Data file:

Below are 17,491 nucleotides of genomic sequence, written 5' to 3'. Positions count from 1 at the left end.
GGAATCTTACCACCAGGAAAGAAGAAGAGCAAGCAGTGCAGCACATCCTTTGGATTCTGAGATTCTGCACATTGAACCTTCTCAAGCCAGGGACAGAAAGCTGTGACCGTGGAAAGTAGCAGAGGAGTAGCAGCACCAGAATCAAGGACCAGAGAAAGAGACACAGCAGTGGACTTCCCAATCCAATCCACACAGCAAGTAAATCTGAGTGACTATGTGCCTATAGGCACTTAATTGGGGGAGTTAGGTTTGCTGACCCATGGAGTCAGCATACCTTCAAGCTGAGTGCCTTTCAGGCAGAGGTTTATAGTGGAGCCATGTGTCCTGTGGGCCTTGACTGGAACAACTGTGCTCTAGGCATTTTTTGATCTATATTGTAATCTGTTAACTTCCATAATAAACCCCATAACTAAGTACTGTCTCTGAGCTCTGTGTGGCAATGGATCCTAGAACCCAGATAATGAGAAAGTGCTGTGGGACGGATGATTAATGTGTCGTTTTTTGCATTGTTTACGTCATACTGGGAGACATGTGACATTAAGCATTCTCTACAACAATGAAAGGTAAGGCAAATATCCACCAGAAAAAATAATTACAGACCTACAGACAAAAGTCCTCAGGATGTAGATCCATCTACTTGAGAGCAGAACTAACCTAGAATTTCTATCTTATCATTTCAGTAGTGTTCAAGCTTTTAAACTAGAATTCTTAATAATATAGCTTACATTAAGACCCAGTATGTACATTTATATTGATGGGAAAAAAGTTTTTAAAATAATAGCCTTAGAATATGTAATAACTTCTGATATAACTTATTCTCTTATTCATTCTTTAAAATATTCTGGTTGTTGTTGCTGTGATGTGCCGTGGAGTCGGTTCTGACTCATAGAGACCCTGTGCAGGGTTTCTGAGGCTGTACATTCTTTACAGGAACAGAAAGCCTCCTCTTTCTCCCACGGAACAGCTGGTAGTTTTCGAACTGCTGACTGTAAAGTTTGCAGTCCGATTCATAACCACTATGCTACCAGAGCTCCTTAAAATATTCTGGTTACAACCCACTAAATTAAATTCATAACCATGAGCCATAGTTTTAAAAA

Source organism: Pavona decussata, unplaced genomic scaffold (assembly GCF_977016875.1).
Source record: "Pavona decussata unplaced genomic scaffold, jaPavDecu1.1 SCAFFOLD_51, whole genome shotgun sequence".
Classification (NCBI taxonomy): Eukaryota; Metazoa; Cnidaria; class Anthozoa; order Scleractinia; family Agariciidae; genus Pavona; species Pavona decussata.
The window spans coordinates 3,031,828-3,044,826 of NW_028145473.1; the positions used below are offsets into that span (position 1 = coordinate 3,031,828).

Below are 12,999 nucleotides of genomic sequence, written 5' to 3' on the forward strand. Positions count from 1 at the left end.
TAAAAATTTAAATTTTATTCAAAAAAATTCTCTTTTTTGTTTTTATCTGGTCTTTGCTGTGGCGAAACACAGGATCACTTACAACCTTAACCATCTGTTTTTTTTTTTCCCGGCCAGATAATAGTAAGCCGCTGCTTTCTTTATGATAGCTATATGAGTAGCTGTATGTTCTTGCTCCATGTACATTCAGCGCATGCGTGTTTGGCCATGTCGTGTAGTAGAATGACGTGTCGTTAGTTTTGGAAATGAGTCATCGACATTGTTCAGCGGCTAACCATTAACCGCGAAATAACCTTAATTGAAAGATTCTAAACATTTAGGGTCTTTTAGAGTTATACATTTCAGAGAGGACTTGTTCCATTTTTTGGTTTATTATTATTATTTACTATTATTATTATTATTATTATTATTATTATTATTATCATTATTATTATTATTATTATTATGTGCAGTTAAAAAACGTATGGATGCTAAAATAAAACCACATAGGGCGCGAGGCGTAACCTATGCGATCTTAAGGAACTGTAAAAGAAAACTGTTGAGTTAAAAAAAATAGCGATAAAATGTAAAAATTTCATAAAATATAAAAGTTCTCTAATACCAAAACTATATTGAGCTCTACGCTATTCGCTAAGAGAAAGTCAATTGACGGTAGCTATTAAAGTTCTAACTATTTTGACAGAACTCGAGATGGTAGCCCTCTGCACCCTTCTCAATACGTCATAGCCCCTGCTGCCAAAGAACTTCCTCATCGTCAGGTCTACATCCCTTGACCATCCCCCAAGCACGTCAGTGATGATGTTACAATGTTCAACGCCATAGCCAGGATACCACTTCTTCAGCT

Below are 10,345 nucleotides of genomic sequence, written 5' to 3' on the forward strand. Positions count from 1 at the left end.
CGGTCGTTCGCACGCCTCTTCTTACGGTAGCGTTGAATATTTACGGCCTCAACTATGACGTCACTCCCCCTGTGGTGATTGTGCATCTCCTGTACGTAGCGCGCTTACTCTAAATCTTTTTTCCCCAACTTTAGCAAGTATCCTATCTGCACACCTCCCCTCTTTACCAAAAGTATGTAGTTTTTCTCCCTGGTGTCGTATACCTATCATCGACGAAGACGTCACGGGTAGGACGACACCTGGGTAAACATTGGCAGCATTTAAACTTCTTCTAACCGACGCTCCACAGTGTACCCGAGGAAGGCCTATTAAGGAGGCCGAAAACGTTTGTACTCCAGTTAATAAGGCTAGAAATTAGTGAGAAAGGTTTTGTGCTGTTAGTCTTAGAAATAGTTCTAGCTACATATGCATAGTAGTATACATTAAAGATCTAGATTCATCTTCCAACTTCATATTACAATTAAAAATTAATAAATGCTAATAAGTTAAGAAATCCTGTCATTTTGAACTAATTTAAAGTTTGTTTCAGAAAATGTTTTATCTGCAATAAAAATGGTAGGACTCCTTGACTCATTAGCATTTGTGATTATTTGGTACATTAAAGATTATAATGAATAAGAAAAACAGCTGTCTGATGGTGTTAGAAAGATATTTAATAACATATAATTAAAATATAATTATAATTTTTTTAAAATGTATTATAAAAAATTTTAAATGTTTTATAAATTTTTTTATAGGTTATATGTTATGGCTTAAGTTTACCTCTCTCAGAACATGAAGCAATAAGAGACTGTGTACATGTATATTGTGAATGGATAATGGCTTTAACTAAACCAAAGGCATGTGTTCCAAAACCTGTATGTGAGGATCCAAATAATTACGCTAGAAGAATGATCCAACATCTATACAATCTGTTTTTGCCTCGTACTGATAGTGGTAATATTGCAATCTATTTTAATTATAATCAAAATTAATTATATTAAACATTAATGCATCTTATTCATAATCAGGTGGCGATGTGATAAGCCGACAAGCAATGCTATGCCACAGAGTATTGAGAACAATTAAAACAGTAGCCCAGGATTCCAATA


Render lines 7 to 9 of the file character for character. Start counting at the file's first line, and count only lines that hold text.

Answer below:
Below are 12,999 nucleotides of genomic sequence, written 5' to 3' on the forward strand. Positions count from 1 at the left end.
TAAAAATTTAAATTTTATTCAAAAAAATTCTCTTTTTTGTTTTTATCTGGTCTTTGCTGTGGCGAAACACAGGATCACTTACAACCTTAACCATCTGTTTTTTTTTTTCCCGGCCAGATAATAGTAAGCCGCTGCTTTCTTTATGATAGCTATATGAGTAGCTGTATGTTCTTGCTCCATGTACATTCAGCGCATGCGTGTTTGGCCATGTCGTGTAGTAGAATGACGTGTCGTTAGTTTTGGAAATGAGTCATCGACATTGTTCAGCGGCTAACCATTAACCGCGAAATAACCTTAATTGAAAGATTCTAAACATTTAGGGTCTTTTAGAGTTATACATTTCAGAGAGGACTTGTTCCATTTTTTGGTTTATTATTATTATTTACTATTATTATTATTATTATTATTATTATTATTATTATCATTATTATTATTATTATTATTATGTGCAGTTAAAAAACGTATGGATGCTAAAATAAAACCACATAGGGCGCGAGGCGTAACCTATGCGATCTTAAGGAACTGTAAAAGAAAACTGTTGAGTTAAAAAAAATAGCGATAAAATGTAAAAATTTCATAAAATATAAAAGTTCTCTAATACCAAAACTATATTGAGCTCTACGCTATTCGCTAAGAGAAAGTCAATTGACGGTAGCTATTAAAGTTCTAACTATTTTGACAGAACTCGAGATGGTAGCCCTCTGCACCCTTCTCAATACGTCATAGCCCCTGCTGCCAAAGAACTTCCTCATCGTCAGGTCTACATCCCTTGACCATCCCCCAAGCACGTCAGTGATGATGTTACAATGTTCAACGCCATAGCCAGGATACCACTTCTTCAGCT

Below are 10,345 nucleotides of genomic sequence, written 5' to 3' on the forward strand. Positions count from 1 at the left end.